The Wisdom of Restraining Yourself

bird formationNote:  Related audio on this topic called Practicing Restraint.

I used to be very rebellious, and it got me into some trouble. In the name of freedom, I felt like I could do whatever I wanted without restriction, and I certainly didn’t want my autonomy compromised by someone else’s rules. (Just ask my parents.) Truth be told, my willful behavior did not make me happy. It was defiant and resistive and kept me from getting what I really wanted in some important areas of my life. I am so thankful that I finally discovered the wisdom of restraint, the simple practice of stopping that has paved the way for more freedom than I ever thought was possible.

What we think of as our unrestrained behavior coming from free will is most often the reenacting of automatic, unconscious habits. Say you feel angry at someone and have the urge to lash out at them. If you don’t pause to investigate the urge, you end up making a remark you are likely to regret when you calm down later on. Or say you have the intention to exercise, but, without stopping to think, you act out your desire to eat a bag of chips rather than go to the gym. Is this wisdom…or freedom?

Our lives are filled with conditioned habits like these that we call “living life.” Some are benign and others interfere greatly with our happiness and well-being. Do you recognize any of the following: procrastination, low self-confidence, passivity, hostility, judgment, pessimism? Without restraint, we stay stuck in the same predicament that keeps us bound and limited. Restraining ourselves offers a window of opportunity for change to happen. When we pause before the pattern has us barreling down the road to the same disappointing outcome, there is the chance, finally, to discern the appropriate, conscious, desired response.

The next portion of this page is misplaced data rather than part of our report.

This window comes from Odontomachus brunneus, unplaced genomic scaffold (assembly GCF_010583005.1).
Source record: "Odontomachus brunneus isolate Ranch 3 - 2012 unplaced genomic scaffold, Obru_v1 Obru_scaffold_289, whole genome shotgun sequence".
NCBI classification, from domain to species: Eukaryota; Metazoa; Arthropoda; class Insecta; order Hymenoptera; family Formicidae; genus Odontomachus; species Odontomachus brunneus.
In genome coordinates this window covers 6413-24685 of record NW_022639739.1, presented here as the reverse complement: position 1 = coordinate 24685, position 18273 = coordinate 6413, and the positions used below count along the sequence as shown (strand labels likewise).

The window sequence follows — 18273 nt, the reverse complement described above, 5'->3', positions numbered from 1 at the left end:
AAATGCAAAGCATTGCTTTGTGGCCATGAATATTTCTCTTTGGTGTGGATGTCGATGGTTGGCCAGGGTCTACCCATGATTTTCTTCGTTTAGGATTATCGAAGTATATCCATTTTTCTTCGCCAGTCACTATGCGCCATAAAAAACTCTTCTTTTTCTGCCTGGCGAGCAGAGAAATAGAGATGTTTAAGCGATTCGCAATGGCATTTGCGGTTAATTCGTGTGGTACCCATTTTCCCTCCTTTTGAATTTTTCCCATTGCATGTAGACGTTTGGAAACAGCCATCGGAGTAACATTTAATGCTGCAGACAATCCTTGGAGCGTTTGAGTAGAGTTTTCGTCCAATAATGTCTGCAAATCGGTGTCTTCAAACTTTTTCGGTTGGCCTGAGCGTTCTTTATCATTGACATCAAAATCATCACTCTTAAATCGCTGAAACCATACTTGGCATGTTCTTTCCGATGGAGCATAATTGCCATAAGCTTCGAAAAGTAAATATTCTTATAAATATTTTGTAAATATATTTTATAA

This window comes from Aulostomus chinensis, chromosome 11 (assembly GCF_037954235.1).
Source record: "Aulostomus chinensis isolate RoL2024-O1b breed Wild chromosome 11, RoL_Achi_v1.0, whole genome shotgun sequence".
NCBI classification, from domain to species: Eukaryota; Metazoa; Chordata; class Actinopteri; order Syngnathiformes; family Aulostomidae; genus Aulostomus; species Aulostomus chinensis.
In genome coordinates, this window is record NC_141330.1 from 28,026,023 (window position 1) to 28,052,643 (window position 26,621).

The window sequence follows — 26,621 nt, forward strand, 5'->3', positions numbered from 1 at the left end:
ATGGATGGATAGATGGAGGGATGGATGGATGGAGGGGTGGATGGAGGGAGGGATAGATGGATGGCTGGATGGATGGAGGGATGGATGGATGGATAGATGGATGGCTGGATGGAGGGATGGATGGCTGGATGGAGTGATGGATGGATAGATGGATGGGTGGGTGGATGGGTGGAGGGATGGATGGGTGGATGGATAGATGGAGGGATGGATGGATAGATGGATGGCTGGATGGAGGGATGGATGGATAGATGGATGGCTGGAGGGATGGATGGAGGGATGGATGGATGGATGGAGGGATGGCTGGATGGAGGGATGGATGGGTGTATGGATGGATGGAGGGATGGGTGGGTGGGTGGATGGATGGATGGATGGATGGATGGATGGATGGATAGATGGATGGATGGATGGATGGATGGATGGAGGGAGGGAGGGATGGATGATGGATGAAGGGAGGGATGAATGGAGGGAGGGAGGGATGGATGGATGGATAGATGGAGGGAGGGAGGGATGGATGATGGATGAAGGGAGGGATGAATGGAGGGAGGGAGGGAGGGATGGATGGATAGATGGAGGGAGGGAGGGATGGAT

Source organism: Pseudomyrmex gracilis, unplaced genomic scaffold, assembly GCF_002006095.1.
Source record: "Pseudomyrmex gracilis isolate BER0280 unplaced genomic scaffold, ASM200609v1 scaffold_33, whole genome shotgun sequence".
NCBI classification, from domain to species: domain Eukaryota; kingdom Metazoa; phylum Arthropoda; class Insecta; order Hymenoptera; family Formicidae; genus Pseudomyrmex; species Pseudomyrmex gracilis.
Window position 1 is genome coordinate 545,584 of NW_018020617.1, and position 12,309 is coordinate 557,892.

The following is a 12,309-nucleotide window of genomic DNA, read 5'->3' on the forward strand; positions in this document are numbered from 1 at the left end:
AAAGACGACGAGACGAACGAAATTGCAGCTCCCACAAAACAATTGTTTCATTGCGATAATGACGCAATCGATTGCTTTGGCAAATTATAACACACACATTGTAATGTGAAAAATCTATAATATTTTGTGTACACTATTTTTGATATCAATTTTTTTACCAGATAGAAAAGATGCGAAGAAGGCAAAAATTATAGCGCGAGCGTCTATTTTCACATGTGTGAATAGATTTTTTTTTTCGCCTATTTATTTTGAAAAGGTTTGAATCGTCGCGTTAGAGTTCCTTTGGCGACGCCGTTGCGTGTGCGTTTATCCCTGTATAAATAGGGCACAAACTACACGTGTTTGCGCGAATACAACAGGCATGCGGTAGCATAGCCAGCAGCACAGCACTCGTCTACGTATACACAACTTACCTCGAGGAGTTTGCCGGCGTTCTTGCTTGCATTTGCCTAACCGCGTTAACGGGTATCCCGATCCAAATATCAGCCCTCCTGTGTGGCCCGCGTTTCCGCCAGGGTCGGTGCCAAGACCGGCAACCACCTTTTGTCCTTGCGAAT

In this way, our self-sabotaging desires themselves become our allies. Rather than wishing to banish them or make them disappear, they signal us to stop and step away from the developing pattern.

The common meaning of the word restraint speaks to holding back, repressing, and keeping control. The implication is that by restraining ourselves, we relinquish freedom and forgo spontaneity. In fact, just the opposite is true. Real freedom comes from not being ruled by our habitual patterns that are based on fear and confusion. And real spontaneity arises from the space that remains when the habits are put to rest.

Practicing Restraint

Restraint offers a respite, the possibility to regroup, take a different, conscious path, a chance to let go of unproductive thinking and reconnect with what you really want. Elsewhere I discuss the full process for changing habits. Here is how to do the first essential step: restraining yourself. It may be the only practice you need.

  1. Find within yourself the sincere intention to refrain from continuing a pattern of behavior that no longer serves you. The pattern can be anything problematic: eating poorly, arguing too much, criticizing yourself or others, showing up late, smoking. Make a vow to yourself, a true commitment to exercise restraint. Your intention needs to be stronger than your urge to enact the pattern.
  2. When you notice you are in the pattern, stop. Pause. Take a breath. Step away from it. Put some space around it.
  3. Congratulate yourself! You have just succeeded in creating the possibility for the habit to fall away.
  4. Repeat 1, 2, and 3 as often as necessary. Every time the urge to continue the pattern arises, stop and refuse to go further into it. Again, step away from the pattern.

A couple of helpful points:

  • When you begin, you may not “wake up” from the habit until you are well into it. This is completely normal and demonstrates the power of our automatic tendencies. Whenever you do become aware, remember #3, that realizing your commitment to restraint is a moment of freedom. If you stay the course, and keep exercising restraint, your awareness will eventually kick in earlier.
  • OK, I’ve stopped. Now what? Experience the fresh opportunity to be present with your thoughts and emotions, be open to this new and unfamiliar place, see if you gain an insight into the habit, laugh, rejoice, feel relief, feel free.